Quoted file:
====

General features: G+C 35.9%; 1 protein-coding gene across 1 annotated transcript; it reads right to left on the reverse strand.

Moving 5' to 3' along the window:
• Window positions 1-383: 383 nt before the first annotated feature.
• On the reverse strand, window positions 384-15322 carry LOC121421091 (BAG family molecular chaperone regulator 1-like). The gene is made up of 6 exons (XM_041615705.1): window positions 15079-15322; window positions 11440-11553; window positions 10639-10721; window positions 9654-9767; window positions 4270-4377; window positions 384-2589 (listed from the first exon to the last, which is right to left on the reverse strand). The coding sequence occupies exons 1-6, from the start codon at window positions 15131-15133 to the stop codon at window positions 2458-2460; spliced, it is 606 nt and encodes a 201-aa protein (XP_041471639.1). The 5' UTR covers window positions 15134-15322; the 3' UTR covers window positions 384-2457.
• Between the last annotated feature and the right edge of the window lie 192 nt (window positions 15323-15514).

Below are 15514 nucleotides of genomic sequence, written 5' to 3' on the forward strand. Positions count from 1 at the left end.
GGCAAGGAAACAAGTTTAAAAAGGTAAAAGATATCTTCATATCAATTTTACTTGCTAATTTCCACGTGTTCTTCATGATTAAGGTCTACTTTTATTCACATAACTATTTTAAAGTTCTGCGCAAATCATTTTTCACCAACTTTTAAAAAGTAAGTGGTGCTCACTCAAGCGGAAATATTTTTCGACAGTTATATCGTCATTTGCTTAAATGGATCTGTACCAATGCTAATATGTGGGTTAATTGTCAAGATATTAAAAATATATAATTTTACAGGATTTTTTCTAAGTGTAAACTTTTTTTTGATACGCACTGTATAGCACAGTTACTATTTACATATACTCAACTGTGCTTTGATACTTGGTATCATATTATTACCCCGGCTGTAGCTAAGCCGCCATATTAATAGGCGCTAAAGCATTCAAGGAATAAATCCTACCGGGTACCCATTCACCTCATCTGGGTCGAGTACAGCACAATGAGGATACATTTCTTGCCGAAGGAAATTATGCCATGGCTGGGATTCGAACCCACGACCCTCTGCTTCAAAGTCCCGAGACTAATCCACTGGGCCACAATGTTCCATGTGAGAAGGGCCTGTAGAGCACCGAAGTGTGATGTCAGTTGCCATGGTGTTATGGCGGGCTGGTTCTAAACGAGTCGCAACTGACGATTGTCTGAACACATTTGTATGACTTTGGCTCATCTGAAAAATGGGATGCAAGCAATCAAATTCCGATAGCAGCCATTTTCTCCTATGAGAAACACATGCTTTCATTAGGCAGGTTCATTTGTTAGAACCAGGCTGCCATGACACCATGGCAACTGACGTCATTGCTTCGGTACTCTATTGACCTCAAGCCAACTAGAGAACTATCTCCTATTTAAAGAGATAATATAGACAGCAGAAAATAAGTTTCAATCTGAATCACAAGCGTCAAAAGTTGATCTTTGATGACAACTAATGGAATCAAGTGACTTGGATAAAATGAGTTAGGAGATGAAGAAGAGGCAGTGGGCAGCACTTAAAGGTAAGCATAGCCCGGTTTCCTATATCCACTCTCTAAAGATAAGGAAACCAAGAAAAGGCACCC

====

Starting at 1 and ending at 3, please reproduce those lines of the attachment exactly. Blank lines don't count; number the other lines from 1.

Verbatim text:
General features: G+C 35.9%; 1 protein-coding gene across 1 annotated transcript; it reads right to left on the reverse strand.

Moving 5' to 3' along the window:
• Window positions 1-383: 383 nt before the first annotated feature.